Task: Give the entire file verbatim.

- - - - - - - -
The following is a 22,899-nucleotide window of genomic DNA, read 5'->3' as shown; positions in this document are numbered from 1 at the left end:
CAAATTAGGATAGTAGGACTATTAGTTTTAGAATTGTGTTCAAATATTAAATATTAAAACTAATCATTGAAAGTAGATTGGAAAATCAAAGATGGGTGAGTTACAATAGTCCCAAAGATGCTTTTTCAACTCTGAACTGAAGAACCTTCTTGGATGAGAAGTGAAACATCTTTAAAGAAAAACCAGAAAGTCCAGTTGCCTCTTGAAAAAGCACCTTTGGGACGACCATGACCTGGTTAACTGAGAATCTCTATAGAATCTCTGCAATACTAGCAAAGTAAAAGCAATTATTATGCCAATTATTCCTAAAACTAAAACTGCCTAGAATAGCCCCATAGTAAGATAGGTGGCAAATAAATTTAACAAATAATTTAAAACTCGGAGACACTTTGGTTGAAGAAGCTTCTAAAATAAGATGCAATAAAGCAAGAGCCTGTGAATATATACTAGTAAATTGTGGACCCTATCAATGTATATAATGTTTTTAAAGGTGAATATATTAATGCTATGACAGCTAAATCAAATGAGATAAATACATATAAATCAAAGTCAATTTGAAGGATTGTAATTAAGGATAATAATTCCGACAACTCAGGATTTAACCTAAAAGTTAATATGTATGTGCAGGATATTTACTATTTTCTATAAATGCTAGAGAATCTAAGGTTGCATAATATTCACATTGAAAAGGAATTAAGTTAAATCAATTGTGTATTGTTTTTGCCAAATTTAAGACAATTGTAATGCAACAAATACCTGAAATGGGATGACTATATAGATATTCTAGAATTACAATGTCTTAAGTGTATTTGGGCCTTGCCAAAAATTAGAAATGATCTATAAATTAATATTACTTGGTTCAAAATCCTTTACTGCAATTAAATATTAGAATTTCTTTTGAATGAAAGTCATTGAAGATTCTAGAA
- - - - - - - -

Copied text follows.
The following is a 22,899-nucleotide window of genomic DNA, read 5'->3' as shown; positions in this document are numbered from 1 at the left end:
CAAATTAGGATAGTAGGACTATTAGTTTTAGAATTGTGTTCAAATATTAAATATTAAAACTAATCATTGAAAGTAGATTGGAAAATCAAAGATGGGTGAGTTACAATAGTCCCAAAGATGCTTTTTCAACTCTGAACTGAAGAACCTTCTTGGATGAGAAGTGAAACATCTTTAAAGAAAAACCAGAAAGTCCAGTTGCCTCTTGAAAAAGCACCTTTGGGACGACCATGACCTGGTTAACTGAGAATCTCTATAGAATCTCTGCAATACTAGCAAAGTAAAAGCAATTATTATGCCAATTATTCCTAAAACTAAAACTGCCTAGAATAGCCCCATAGTAAGATAGGTGGCAAATAAATTTAACAAATAATTTAAAACTCGGAGACACTTTGGTTGAAGAAGCTTCTAAAATAAGATGCAATAAAGCAAGAGCCTGTGAATATATACTAGTAAATTGTGGACCCTATCAATGTATATAATGTTTTTAAAGGTGAATATATTAATGCTATGACAGCTAAATCAAATGAGATAAATACATATAAATCAAAGTCAATTTGAAGGATTGTAATTAAGGATAATAATTCCGACAACTCAGGATTTAACCTAAAAGTTAATATGTATGTGCAGGATATTTACTATTTTCTATAAATGCTAGAGAATCTAAGGTTGCATAATATTCACATTGAAAAGGAATTAAGTTAAATCAATTGTGTATTGTTTTTGCCAAATTTAAGACAATTGTAATGCAACAAATACCTGAAATGGGATGACTATATAGATATTCTAGAATTACAATGTCTTAAGTGTATTTGGGCCTTGCCAAAAATTAGAAATGATCTATAAATTAATATTACTTGGTTCAAAATCCTTTACTGCAATTAAATATTAGAATTTCTTTTGAATGAAAGTCATTGAAGATTCTAGAA